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DNA Testing and Genetic Disease

Drs. Foster & Smith Educational Staff
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DNA Testing & Genetic Disease DNA Testing & Genetic Disease
Ongoing advances in canine medicine, particularly in the area of mutatedgene identification, mean that some genetic diseases can now be reduced or eliminated as a result of a powerful tool known as DNA testing. These tests allow for the tagging of dogs that are carriers for certain genetic medical conditions.
Conscientious breeders, the health foundations that breed clubs have established, and researchers have all labored to realize the progress that is currently being made.


A basic understanding of the gene and the role played by DNA (deoxyribonucleic acid) is necessary in order to grasp the challenge and the key to success in the elimination of gene-related disorders. The information or "the plan" that enables cells to make the specialized proteins that control the growth and division of cells (and for determining the difference between, for example, retinal (of the eye) cells and kidney cells is stored in the genes. Genes are made of a complex molecule, DNA, which is crimped into each cell, resulting in a structure known as a chromosome. The stored plans enable the cell to make the proteins that work together to cause unique behavior and physical characteristics in each dog.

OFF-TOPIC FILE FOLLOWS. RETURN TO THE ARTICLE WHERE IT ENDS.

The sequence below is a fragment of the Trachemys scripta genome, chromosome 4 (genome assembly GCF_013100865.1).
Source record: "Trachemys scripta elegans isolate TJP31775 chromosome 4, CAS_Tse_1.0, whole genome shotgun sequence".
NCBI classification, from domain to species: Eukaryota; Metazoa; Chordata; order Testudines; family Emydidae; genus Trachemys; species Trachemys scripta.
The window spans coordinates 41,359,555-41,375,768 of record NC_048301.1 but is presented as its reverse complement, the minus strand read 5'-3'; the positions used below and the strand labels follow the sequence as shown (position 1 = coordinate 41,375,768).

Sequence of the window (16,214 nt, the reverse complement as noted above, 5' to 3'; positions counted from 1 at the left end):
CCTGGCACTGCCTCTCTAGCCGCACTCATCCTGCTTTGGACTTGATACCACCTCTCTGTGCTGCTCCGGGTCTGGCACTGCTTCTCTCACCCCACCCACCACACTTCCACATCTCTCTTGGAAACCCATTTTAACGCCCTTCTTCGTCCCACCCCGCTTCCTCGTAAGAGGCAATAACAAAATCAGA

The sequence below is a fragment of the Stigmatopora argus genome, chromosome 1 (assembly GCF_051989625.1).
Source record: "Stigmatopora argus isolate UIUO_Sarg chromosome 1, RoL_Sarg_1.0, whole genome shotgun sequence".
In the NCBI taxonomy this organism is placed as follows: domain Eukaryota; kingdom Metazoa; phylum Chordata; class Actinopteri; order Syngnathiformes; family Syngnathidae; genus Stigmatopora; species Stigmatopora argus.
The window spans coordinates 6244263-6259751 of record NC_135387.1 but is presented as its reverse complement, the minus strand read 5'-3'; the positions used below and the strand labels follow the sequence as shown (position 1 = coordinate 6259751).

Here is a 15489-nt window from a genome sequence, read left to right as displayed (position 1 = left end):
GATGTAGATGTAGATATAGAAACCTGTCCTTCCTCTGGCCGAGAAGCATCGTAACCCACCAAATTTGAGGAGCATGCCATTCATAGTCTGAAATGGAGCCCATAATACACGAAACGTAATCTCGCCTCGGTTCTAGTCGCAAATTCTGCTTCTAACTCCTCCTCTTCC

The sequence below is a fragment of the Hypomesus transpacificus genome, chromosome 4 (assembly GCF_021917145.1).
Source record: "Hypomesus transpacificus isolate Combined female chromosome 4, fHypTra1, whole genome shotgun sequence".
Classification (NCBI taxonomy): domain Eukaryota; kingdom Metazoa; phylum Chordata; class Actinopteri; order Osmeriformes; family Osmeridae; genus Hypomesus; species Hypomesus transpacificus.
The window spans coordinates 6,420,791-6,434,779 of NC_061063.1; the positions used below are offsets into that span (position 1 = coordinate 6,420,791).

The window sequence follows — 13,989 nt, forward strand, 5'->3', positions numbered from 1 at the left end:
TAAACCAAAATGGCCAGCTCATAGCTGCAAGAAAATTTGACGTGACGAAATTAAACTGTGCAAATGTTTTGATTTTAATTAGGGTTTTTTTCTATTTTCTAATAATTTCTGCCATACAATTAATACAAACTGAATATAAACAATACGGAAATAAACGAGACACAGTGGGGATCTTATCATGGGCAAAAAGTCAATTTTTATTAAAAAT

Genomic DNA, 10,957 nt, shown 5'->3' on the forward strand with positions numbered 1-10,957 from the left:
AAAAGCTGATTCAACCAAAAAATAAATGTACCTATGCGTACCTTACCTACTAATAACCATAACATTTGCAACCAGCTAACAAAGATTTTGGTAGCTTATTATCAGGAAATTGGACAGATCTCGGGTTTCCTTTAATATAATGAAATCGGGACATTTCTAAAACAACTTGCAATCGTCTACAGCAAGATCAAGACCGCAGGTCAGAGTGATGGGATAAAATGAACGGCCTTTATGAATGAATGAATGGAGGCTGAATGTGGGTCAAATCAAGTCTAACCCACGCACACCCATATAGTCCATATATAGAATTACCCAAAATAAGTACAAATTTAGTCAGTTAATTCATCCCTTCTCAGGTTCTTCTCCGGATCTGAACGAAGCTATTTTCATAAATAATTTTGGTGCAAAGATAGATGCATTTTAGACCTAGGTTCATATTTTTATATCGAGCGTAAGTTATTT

Genes may sometimes undergo change, and the information contained in the gene becomes altered. Some changes, or mutations, are of little or no consequence, but others result in dysfunction. For example, a mutated retinal cell lacks a protein critical to sight and leads to progressive retinal atrophy (PRA) and loss of vision in affected dogs. Once a gene has experienced a mutation, the damage is irreversible, and the animal will pass on the mutant gene to at least some of its offspring. Mutations can be either dominant or recessive. A dominant mutation always results in the disorder. An animal with a recessive gene, however, may appear normal but is, nevertheless, a carrier. If that animal breeds with another carrier, the disease appears in some of the offspring. That is the making of an inherited disease.


If an abnormal gene can be detected in an animal, carriers of the inherited disease can be identified. This is called genetic testing. Breakthroughs in genetic testing include the work partially funded by the Collie Health Foundation in conjunction with Cornell University. After twenty years of research, they identified the gene and mutation that causes PRA in collies. A DNA test is available to distinguish between affected dogs, carriers, and those that are genetically clear. In fact, DNA testing for PRA and other genetic diseases is available for increasing numbers of breeds. The outlook for the individual breeds of dogs, breeders, and dog owners is positive, promising, and exciting as increasing numbers of genetic mysteries become unlocked by science, research, and technology.

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